Ed Taub had shown that the more stroke patients concentrated on their tasks—the more they paid attention—the greater their functional reorganization and recovery. In stroke patients who sustain damage to the prefrontal cortex, and whose attention systems are therefore impaired, recovery is much less likely. Two months after the stroke, a simple measure of attention, such as the patient’s ability to count tones presented through headphones, predicts almost uncannily how well the patient will recover motor function. The power of attention, that is, determines whether a stroke patient will remain incapacitated or not. Ian Robertson’s research group at Trinity College found much the same thing: “How well people can pay attention just after a right-brain stroke predicts how well they can use their left hands two years later.” If the attention circuits in the frontal lobes are damaged by the stroke, the patient recovers less well from injury to other regions of the brain than if the frontal lobes are spared.
Jeffrey M. Schwartz (The Mind and the Brain: Neuroplasticity and the Power of Mental Force)
Whether you’re icing an injury to reduce swelling or cooling a sore muscle to tame inflammation, the approach won’t work, Reinl says, because icing merely slows blood flow to the area, it doesn’t halt it indefinitely. Once the icing stops and the blood flow returns to normal, whatever process you were trying to hinder will proceed again. The swelling will continue and the inflammation will start. The only thing you did was delay things. On this matter, Reinl managed to sway Mirkin, who wrote, in a foreword to Iced!, “Gary Reinl has done more than anyone else to show that cooling and immobilization delay recovery.
Christie Aschwanden (Good to Go: What the Athlete in All of Us Can Learn from the Strange Science of Recovery)
the greatest risks lie at very low and very high training loads. “A training spike on a very low chronic load is a perfect storm for injury,” he says, but “if you have a high training load we know you’re protected—to a point. A super high load? Maybe not.” The key, he says, is consistency.
Christie Aschwanden (Good to Go: What the Athlete in All of Us Can Learn from the Strange Science of Recovery)
In white water rafting, riders battle waves, heavy rapids, and unpredictable drops. They have to hustle hard to avoid obstacles, respond quickly to changing river conditions, and paddle with all of their strength to safely reach their destination. These heart-pounding bursts of strenuous activity are punctuated by periods of rest, when the water becomes calm enough that riders can float and enjoy the scenery. As any experienced river guide will tell you, the ideal trip is comprised of both hustle and floating—a balance between focused exertion and intentional recovery. Too much hustle leads to exhaustion that can jeopardize the split-second decision-making that’s needed to avoid injury. Too much float will result in a boring and aimless ride, devoid of challenge or purpose.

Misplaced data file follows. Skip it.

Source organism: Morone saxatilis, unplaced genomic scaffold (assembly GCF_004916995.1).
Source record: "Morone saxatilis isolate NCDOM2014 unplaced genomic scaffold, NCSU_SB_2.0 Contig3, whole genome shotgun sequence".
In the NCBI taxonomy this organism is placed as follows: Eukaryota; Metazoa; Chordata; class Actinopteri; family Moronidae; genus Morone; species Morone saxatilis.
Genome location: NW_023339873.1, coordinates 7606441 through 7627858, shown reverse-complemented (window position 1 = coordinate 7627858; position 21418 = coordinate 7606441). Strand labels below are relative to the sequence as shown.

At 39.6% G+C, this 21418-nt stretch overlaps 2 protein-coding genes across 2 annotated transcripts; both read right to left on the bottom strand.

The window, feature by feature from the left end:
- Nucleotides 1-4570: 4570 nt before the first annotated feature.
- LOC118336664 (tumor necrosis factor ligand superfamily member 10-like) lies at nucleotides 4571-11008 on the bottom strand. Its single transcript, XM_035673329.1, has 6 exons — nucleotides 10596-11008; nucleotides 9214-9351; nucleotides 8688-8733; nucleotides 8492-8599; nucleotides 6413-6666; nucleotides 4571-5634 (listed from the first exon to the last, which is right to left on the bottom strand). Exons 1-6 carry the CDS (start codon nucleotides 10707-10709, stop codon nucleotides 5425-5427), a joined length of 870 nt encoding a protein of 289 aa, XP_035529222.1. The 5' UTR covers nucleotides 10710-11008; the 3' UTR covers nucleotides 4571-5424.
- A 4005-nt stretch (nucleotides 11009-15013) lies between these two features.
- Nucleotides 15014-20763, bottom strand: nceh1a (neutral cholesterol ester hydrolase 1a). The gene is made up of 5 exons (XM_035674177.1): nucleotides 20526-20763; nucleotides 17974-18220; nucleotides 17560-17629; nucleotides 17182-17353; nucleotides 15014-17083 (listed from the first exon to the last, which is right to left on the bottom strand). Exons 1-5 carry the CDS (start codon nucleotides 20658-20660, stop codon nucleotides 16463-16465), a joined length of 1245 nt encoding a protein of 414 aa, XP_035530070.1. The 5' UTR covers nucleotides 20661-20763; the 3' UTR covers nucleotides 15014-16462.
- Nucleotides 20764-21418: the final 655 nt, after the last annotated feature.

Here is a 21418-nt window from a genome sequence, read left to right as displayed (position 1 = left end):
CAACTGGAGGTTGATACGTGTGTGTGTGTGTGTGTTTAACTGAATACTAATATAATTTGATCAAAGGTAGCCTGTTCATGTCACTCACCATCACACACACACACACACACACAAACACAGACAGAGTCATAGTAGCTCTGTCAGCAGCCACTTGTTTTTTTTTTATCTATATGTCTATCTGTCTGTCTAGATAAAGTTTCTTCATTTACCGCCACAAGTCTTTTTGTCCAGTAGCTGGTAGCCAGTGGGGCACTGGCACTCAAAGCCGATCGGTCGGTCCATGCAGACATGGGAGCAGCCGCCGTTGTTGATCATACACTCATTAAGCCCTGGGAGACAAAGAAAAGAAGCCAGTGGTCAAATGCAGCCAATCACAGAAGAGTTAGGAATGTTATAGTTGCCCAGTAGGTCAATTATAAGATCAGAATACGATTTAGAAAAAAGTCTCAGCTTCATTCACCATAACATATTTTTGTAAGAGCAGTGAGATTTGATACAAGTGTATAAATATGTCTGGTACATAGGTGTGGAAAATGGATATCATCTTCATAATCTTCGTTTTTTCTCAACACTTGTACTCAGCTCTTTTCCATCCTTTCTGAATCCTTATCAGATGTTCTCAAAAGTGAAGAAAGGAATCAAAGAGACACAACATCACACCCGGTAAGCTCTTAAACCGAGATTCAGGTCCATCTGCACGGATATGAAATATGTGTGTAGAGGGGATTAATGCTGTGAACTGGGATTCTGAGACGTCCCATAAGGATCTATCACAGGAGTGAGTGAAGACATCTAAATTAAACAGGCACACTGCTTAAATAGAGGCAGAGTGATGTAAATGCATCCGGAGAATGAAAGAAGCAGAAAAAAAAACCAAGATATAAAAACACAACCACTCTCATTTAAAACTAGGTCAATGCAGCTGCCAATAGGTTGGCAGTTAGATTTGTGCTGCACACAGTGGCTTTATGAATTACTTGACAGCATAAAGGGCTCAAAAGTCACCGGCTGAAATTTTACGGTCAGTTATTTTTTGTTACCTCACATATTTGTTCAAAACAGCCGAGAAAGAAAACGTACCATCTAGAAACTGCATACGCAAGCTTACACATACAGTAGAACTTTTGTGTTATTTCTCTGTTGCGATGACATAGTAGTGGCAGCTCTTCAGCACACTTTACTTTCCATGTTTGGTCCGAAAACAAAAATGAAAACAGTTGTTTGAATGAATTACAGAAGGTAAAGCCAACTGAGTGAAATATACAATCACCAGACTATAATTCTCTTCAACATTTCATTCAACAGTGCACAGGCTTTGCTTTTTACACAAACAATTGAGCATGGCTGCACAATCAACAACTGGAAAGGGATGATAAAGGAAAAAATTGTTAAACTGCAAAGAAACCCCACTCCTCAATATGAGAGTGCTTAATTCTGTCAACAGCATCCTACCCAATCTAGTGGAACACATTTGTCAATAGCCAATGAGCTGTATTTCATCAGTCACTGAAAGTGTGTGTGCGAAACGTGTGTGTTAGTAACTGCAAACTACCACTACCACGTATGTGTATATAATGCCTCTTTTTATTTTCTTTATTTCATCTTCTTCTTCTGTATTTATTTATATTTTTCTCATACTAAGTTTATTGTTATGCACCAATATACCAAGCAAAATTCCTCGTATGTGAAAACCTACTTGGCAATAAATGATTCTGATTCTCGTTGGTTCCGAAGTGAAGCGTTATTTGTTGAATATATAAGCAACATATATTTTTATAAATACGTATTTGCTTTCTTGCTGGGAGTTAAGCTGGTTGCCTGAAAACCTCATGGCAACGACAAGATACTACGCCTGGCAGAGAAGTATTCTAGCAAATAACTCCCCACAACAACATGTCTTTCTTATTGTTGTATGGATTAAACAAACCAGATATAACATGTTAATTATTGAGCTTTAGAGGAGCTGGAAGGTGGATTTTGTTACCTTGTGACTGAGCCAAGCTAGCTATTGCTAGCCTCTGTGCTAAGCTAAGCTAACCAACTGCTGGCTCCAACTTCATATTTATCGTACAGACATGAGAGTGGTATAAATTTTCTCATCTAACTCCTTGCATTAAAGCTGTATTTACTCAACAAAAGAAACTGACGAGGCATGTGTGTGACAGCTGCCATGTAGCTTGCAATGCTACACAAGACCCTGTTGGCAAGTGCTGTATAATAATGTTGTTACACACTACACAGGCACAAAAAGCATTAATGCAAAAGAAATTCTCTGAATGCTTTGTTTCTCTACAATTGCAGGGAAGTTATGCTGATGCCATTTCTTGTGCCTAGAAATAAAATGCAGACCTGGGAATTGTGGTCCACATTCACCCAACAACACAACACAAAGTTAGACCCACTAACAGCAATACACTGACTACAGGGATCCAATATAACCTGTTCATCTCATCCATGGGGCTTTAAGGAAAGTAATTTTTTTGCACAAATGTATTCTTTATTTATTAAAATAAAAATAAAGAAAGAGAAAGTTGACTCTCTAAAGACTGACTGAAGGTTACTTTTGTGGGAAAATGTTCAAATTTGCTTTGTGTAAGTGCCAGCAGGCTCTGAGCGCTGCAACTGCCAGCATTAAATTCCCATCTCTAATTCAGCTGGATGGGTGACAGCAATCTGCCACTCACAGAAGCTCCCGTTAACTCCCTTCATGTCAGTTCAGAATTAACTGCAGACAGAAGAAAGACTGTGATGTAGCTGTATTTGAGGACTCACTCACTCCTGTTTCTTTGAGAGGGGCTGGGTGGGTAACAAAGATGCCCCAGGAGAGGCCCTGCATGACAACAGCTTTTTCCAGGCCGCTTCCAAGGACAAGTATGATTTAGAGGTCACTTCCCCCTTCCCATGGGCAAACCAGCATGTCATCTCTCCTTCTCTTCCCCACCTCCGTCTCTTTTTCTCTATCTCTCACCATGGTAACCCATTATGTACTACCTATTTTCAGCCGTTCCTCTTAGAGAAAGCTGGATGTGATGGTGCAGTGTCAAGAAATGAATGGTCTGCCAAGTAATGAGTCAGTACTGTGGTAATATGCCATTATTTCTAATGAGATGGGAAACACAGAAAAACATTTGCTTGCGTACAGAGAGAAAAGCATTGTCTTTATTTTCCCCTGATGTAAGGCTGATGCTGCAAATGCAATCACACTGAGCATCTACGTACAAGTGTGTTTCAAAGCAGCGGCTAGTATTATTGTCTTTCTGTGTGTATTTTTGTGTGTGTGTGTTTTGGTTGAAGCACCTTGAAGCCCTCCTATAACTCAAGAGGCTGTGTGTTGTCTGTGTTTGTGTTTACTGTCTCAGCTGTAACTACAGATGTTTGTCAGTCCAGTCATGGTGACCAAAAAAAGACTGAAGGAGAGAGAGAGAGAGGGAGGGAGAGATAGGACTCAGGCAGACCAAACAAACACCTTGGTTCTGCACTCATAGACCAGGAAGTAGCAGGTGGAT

Rahaf Harfoush (Hustle and Float: Reclaim Your Creativity and Thrive in a World Obsessed with Work)
Similar considerations arise with regard to recovery and rehabilitation after strokes and other injuries. There are no rules; there is no prescribed path of recovery; every patient must discover or create his own motor and perceptual patterns, his own solutions to the challenges that face him; and it is the function of a sensitive therapist to help him in this.
Oliver Sacks (On the Move: A Life)
It makes sense that running on soft surfaces like grass would be better than roads, but studies have not borne that out,” Dr. Price says.
Runner's World (Runner's World Essential Guides: Injury Prevention & Recovery)
Similar considerations arise with regard to recovery and rehabilitation after strokes and other injuries. There are no rules; there is no prescribed path of recovery; every patient must discover or create his own motor and perceptual patterns, his own solutions to the challenges that face him; and it is the function of a sensitive therapist to help him in this. And
Oliver Sacks (On the Move: A Life)
You can recovery from any injury.
Lailah Gifty Akita
episodes are due to psychiatric illness, and the nature of the episodes is often embarrassing. A potentially violent or injurious episode often leads to evaluation. Yet effective medical treatments are now available—actually a number of them—such as medication and hypnosis. The key is finding a sleep medicine professional experienced in the diagnosis and management of sleepwalking and sleep terrors. Sleepwalking and sleep terrors affected every part of Ms. Frazier’s life. They put her safety, her very life, at risk and threatened the safety of those close to her. Sleepwalker: The Mysterious Makings and Recovery of a Somnambulist is an accurate
Kathleen Frazier (Sleepwalker: The Mysterious Makings and Recovery of a Somnambulist)
He heals the brokenhearted and binds up their wounds. —Psalm 147:3 (NIV) It had been more than a year since our son Paul was in a car accident, an accident so brutal it severely injured all involved—and killed a passenger in the other car. Paul’s physical recovery was amazing, given the extent of his neck injuries. Within three months, he was back at the office, driving two hours round-trip to work, and working out in the gym. However, Elba and I wondered how he was doing emotionally. We were constantly praying, “Lord, help our son express his emotions from the accident. Heal him on the inside as well.” One evening, I inquired how the civil case was going. “Paul, did you call the lawyer?” “No,” he replied. I pressed on: “You know, it is important that you call him and stay up to date on this matter.” I sensed his lack of interest in the topic. I persisted: “Paul, you need to be responsible and reach out to him.” The look in his eyes told me that I had crossed the line. Standing tall with tears in his eyes and anger in his voice, he said, “I just want this thing to be over with.” His mom quickly responded, “Paul, we know that you are struggling and want to put all of this behind you. How can we help you?” There was a long pause. He finally answered, sharing his feelings for the first time since the accident, grieving for everyone affected—particularly the deceased. Our prayers were answered: We now knew how much Paul had been hurting. This was the beginning of his emotional healing. Lord, heal my hurts, especially those deep within me, unknown to those around me. —Pablo Diaz Digging Deeper: Ps 103:2–4; Jer 17:14
Guideposts (Daily Guideposts 2014)